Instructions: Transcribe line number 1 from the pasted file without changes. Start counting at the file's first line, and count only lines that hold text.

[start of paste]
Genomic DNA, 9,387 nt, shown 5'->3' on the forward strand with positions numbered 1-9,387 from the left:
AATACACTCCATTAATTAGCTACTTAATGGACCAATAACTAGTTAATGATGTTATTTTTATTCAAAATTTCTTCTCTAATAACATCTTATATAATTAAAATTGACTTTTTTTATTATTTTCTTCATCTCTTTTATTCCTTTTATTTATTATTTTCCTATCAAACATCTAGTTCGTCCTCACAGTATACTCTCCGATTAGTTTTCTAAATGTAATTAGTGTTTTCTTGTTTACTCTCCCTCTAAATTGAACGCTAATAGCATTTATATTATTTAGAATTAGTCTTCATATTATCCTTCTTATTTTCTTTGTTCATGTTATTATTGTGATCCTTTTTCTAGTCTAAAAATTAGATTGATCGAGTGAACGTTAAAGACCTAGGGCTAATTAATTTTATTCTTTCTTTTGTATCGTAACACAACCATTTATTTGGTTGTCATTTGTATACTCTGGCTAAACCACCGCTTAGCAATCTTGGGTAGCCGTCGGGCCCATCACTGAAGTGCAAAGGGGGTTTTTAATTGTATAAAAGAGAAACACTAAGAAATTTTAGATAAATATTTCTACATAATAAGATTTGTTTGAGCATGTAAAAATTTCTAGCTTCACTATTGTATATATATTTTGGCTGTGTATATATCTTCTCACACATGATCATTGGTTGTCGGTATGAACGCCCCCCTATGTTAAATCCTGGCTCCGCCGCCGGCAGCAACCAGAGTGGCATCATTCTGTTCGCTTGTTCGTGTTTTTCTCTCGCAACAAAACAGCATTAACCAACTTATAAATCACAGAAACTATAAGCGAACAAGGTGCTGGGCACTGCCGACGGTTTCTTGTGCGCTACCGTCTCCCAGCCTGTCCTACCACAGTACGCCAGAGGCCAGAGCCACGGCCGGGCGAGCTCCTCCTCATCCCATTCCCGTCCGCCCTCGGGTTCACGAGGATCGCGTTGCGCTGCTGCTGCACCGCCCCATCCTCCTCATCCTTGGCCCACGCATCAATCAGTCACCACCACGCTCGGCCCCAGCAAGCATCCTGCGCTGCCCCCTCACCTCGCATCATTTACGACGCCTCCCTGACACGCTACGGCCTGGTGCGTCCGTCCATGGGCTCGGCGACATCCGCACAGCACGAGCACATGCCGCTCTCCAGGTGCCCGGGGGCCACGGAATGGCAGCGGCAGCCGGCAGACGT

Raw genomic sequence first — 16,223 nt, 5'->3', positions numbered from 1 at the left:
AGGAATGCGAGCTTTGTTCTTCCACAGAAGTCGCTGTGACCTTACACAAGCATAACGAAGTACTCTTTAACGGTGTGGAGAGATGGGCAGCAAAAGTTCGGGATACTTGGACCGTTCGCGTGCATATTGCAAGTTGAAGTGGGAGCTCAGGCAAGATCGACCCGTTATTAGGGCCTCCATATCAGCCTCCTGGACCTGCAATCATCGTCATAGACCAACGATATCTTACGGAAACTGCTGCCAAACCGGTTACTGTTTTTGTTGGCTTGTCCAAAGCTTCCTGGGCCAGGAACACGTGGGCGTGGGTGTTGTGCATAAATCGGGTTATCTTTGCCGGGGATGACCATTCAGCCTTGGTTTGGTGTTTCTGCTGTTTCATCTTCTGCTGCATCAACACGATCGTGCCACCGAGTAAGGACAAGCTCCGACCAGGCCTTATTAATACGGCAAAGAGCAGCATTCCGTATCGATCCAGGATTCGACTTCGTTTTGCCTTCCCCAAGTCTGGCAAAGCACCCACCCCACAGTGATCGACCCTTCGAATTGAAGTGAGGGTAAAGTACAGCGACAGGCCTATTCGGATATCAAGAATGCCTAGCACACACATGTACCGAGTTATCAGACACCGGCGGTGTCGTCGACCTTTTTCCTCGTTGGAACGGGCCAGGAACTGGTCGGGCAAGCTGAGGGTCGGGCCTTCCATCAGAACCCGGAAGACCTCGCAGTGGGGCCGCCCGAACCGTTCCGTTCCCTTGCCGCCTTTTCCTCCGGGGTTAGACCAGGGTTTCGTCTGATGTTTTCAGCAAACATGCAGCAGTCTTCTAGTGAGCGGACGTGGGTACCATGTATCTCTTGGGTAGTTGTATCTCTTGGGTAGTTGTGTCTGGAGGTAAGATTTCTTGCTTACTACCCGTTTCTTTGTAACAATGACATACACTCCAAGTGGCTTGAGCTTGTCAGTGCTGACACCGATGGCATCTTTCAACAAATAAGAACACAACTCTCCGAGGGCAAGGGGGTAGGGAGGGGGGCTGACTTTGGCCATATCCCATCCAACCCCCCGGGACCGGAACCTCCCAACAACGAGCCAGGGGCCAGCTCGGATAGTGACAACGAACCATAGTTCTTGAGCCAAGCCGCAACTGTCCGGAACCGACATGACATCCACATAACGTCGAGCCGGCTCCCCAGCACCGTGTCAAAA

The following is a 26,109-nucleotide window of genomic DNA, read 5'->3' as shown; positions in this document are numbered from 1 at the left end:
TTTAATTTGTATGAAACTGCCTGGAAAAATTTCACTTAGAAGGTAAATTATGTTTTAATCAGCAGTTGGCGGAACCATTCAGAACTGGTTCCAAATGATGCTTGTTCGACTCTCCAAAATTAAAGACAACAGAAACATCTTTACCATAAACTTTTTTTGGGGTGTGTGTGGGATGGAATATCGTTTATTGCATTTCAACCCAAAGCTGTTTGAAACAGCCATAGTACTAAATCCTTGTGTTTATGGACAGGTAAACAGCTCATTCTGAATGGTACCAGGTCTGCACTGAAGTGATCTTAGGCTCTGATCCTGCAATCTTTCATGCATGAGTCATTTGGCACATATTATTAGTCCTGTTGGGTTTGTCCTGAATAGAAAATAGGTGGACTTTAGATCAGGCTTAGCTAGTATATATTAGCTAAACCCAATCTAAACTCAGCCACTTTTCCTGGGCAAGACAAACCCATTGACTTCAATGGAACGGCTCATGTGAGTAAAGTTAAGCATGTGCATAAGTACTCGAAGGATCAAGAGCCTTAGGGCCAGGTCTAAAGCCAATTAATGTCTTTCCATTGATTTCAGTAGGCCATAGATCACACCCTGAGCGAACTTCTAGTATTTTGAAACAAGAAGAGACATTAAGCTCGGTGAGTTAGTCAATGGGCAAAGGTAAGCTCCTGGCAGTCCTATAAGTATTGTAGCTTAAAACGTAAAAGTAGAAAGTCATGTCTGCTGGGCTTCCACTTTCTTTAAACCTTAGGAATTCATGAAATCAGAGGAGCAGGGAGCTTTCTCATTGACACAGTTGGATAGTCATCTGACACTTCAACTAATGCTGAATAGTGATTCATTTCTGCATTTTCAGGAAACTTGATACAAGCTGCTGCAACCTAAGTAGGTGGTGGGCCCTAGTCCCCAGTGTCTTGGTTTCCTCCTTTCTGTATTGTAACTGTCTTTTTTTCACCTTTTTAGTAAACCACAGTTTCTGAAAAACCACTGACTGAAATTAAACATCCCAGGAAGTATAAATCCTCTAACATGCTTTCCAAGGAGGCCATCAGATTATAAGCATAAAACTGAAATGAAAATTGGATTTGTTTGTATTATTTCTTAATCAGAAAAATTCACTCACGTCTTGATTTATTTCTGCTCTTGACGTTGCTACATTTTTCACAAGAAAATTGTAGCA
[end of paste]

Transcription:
Genomic DNA, 9,387 nt, shown 5'->3' on the forward strand with positions numbered 1-9,387 from the left: